You may not know her name, but you know exactly what Kelly Siegler did. She’s the Harris County prosecutor who, during the 2004 trial of Susan Wright, reenacted the murder of Wright’s husband in front of a slack-jawed jury. Having kicked off her heels, the petite Siegler, knife in hand, climbed atop a hefty young colleague lying spread-eagled on a blood-stained mattress, his limbs tied to bedposts. Then, counting off the savage cuts one by one—193 of them in all—she demonstrated in vivid fashion how Wright killed her husband, claiming self-defense. And just like that, Siegler added another murder conviction to her impressive resume.
She still smarts at the notion that the conviction and her subsequent notoriety came courtesy of a courtroom gimmick: “It makes me crazy when people act like that was a for-show kind of display,” she says. “I’ve been a prosecutor since I was 23, and if there’s ever a way to reenact the crime for a jury, I’ve done that as best I could. That’s the way [Wright] committed the crime. Reenacting it makes it come alive to the jury.”
That said, there’s no use pretending that Siegler’s flamboyant and ferocious persona has been anything less than an asset. During her more than 20-year tenure with the Harris County District Attorney’s office, from 1987 to 2008, Siegler was a consistent exponent of the “hang ’em high,” good ol’ boy approach to law enforcement favored by then-District Attorney Chuck Rosenthal, who appointed her chief of his Special Crimes Bureau. (Rosenthal was himself hung high in 2008, done in by a blizzard of pornographic and racist emails that leaked.) And of the 20 capital murder cases Siegler tried over the years, she won the death penalty in 19.
The last few years have been quiet ones for her, at least relatively speaking, but on September 3, the 50-year-old Siegler is set to make a dramatic comeback, as it were, with her television debut as the star of Cold Justice, a new weekly series on TNT of which the network has commissioned eight episodes.
It’s the fulfillment of a dream she had almost from the moment she joined Special Crimes, Siegler says, in 2000. In those days, her efforts to crack cold murder cases often involved working with small-town police departments far from Houston. The prosecutor discovered, pretty quickly, that there’s a simple explanation why so many murder cases remain unsolved: small, rural forces have neither the time, the resources, nor the technology to pursue them.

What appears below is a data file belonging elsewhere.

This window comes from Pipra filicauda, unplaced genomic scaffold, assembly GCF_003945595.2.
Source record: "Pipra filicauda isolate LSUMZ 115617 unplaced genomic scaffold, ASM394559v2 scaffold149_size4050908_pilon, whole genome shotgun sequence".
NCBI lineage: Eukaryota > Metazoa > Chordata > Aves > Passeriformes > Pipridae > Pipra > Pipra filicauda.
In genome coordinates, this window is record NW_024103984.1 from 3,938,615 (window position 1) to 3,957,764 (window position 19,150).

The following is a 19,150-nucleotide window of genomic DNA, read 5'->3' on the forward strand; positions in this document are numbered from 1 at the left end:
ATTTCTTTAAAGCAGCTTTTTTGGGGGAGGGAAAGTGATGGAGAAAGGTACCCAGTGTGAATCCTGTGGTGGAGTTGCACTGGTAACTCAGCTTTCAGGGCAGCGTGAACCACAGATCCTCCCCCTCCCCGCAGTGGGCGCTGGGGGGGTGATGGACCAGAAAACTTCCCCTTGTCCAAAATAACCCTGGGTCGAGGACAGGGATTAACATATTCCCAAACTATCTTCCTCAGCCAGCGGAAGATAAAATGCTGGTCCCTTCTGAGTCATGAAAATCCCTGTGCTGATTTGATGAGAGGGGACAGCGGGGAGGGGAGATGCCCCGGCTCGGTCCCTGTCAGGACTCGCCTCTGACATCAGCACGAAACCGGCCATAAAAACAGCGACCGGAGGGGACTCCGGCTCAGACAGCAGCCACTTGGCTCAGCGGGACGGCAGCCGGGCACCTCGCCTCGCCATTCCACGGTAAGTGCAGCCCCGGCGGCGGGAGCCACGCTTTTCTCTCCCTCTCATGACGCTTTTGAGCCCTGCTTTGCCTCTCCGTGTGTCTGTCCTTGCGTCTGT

“I fell in love with it,” she says. “That’s where I came up with the idea for the series,” a TV show in which Siegler and a team of professionals join forces with local law enforcement, solving murder cases that have languished in limbo for years.
Siegler’s idea languished too for a while; then, in 2010, she met Dick Wolf, he of the venerable Law & Order franchise. “He loved the idea from the very beginning,” she says. “And with him being who he is, he was able to hook us up with a lot of other people, and eventually TNT bought the series.”
Cold Justice is known in the TV business as an unscripted procedural drama, meaning that it features “real” cases being solved in “real” time by “real” investigators. There are two of these in Cold Justice, Siegler and Yolanda McClary, a former crime scene investigator for the Las Vegas Police Department (and, you should know, the model for Marg Helgenberger’s character on CBS’s original CSI series.)
But the show’s “ace in the hole,” as Siegler puts it, are the professionals who work alongside her and McClary. Among these are retired homicide detective Johnny Bonds, a hometown legend and 20-year veteran of Houston law enforcement, and Alan Brown, another respected Houston homicide detective.
“Johnny is the best cop I ever met,” says Siegler, “and all these guys are just regular good ol’ boys who get along with everybody and can interview anybody from any walk of life. If we were to bring in an egomaniacal cop to one of these little towns it would all blow up in our faces. And Yolanda’s the same way. She gets along with everybody, she’s hardworking, and she’s dedicated to the show. It’s a team effort.”
What got Wolf’s attention was Siegler’s “unparalleled passion and commitment to justice,” he says, as well as her “incredible combination of brains, talent, and charisma. … I would have had to be blind to not see her obvious star power.”
Not surprisingly, it’s a power that Siegler had to dial back a bit when she, her team, and the cameras went rolling down the interstate. In keeping with her original idea, Cold Justice producers offered Siegler and company’s services to small, mainly rural police forces around the country. The response was both enthusiastic and overwhelming.
The small town of Blessing, 100 miles southwest of Houston, is both one of the communities on Siegler’s list and the place where she grew up, the eldest of three children. The justice of the peace in Blessing was Billy Jalufka, her father, although he also ran a barbershop-cum-liquor store. As a child, the studious Siegler loved sitting in Jalufka’s establishment, listening intently while he “held court.” Even then, she says, the only thing she ever wanted to do was work in the D.A.’s office.
To say that Siegler’s come full circle, however, is something of an understatement.
“We’re making things happen on cases that have been sitting around for years,” she says, “for people who have given up hope, and for cops who haven’t been able to have the luxury and the time to focus on those cases. We get to make that happen and it’s a wonderful thing.”